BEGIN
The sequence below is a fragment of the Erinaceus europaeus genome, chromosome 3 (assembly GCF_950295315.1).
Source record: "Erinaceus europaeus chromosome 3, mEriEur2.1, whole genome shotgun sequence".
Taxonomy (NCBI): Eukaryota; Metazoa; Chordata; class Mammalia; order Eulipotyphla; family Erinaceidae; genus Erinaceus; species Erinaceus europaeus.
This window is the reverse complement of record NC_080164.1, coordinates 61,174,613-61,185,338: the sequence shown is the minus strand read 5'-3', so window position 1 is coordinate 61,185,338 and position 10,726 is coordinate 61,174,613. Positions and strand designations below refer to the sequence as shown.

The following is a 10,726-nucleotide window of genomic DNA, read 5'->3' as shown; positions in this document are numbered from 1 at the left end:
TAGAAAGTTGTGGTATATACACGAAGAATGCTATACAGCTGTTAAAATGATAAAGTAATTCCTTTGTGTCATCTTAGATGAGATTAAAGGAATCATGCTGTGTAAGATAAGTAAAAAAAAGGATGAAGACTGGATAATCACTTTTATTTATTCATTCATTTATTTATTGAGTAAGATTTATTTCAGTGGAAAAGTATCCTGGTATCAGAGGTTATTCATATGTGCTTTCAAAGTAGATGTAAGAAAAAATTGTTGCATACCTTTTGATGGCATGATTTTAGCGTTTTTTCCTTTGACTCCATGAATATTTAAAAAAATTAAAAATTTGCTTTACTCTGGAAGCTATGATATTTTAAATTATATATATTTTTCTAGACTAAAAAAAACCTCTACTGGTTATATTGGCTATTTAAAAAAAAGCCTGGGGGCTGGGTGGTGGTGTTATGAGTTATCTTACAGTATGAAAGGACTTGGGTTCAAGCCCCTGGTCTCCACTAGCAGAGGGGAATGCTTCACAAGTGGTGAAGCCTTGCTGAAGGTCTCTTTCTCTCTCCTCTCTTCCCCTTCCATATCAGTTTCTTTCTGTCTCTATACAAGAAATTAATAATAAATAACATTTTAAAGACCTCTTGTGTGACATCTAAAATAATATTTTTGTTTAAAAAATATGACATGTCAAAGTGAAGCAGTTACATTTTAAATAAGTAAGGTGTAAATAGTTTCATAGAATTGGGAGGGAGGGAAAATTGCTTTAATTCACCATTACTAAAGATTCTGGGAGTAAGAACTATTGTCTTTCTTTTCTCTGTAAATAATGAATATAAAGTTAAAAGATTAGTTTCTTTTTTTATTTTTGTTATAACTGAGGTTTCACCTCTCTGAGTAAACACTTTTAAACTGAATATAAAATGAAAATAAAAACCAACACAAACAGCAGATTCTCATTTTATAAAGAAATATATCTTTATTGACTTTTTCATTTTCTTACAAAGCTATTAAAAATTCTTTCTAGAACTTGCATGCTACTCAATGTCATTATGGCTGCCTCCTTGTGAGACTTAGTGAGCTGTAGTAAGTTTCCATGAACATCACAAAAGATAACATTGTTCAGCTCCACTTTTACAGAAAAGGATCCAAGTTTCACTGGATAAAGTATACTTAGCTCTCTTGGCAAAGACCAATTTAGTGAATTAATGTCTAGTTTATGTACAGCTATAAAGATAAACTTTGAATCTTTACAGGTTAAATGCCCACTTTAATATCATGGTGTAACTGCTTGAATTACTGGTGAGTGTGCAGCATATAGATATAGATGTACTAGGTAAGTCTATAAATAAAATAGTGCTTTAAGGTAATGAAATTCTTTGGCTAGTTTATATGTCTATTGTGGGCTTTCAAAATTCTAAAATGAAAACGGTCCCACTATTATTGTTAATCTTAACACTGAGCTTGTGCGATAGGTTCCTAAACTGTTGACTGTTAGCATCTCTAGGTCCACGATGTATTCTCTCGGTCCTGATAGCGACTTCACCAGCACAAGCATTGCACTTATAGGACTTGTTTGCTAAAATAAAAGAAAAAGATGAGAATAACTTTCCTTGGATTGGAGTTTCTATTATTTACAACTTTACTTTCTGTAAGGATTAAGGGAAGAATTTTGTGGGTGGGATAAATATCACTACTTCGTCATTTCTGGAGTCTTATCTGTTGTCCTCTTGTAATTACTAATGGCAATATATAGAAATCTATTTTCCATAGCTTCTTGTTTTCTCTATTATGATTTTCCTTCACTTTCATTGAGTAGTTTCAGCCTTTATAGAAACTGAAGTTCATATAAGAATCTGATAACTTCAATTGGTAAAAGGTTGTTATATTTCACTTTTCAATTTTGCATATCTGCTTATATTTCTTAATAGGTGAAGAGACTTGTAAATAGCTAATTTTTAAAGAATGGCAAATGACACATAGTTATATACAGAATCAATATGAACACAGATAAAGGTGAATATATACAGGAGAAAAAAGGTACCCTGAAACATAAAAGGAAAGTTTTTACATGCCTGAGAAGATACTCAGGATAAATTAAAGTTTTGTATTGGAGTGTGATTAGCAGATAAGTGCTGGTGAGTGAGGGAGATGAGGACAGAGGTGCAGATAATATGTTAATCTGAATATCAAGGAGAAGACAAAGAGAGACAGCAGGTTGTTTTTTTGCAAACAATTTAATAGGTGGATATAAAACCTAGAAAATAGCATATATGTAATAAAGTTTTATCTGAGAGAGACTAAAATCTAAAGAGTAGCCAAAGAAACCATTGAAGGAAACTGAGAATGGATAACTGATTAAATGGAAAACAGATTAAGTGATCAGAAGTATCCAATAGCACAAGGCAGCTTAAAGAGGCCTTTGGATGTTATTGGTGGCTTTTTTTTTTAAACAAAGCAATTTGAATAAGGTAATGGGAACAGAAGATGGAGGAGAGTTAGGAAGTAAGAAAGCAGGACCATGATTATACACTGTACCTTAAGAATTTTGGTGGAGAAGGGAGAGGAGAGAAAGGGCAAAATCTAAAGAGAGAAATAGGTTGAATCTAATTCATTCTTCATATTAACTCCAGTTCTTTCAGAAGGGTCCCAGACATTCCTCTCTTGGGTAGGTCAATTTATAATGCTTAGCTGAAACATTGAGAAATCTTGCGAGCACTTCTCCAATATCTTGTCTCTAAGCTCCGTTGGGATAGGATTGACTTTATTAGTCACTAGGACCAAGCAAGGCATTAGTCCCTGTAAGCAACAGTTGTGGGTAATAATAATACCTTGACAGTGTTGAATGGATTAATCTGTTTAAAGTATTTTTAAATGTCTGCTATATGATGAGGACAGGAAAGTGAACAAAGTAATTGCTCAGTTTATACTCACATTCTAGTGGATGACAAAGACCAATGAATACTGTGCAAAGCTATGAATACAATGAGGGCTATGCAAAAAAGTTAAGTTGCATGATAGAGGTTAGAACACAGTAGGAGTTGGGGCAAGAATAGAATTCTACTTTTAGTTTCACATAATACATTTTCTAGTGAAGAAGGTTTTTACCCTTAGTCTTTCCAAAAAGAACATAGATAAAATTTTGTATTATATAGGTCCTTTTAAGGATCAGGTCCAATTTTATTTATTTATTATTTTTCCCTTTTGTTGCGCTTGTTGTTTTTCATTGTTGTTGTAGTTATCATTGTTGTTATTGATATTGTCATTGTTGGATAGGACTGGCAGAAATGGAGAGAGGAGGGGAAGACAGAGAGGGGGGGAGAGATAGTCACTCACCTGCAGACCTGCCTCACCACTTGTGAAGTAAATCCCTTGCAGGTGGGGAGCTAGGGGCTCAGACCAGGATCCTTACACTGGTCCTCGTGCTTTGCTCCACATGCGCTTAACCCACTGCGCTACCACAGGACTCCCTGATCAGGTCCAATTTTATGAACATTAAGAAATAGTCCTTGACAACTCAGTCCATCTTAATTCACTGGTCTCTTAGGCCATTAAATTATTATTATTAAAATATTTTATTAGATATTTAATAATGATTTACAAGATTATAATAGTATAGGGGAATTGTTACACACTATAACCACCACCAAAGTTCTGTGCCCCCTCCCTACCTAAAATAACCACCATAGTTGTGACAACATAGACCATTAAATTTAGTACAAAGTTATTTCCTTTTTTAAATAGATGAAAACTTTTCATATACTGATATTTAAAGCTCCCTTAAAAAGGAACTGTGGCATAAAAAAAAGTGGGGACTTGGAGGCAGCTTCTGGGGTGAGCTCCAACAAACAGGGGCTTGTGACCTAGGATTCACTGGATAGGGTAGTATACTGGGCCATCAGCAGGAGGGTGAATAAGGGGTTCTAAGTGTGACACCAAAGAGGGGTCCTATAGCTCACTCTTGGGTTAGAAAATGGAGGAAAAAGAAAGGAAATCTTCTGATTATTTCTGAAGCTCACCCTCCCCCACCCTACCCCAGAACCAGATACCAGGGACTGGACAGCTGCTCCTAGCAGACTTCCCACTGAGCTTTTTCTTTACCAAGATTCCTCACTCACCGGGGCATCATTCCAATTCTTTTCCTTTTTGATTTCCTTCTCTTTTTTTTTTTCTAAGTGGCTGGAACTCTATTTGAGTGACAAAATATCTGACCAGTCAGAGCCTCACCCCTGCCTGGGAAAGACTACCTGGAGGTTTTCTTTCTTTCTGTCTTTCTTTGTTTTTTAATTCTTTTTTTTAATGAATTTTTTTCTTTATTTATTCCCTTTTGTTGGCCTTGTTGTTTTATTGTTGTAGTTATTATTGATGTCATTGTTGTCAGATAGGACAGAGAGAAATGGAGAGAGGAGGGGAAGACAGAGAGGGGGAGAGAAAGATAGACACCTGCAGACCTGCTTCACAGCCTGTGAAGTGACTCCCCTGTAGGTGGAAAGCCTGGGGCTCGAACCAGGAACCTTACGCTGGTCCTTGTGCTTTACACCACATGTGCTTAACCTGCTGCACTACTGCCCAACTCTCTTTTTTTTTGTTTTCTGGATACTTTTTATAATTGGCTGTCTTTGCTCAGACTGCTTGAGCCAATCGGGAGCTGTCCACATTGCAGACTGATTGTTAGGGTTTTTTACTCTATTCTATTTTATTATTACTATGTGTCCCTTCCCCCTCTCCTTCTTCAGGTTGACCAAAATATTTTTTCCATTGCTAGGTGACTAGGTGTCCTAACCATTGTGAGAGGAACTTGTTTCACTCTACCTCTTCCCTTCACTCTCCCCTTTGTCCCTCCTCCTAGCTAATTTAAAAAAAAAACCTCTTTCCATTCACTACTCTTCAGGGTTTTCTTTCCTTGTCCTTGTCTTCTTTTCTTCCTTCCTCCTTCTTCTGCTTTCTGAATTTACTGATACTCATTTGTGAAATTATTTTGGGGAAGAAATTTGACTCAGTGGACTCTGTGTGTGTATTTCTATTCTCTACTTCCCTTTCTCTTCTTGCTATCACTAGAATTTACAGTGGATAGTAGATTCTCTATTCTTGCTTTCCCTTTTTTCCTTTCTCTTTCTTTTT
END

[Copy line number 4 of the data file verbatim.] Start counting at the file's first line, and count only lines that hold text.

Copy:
This window is the reverse complement of record NC_080164.1, coordinates 61,174,613-61,185,338: the sequence shown is the minus strand read 5'-3', so window position 1 is coordinate 61,185,338 and position 10,726 is coordinate 61,174,613. Positions and strand designations below refer to the sequence as shown.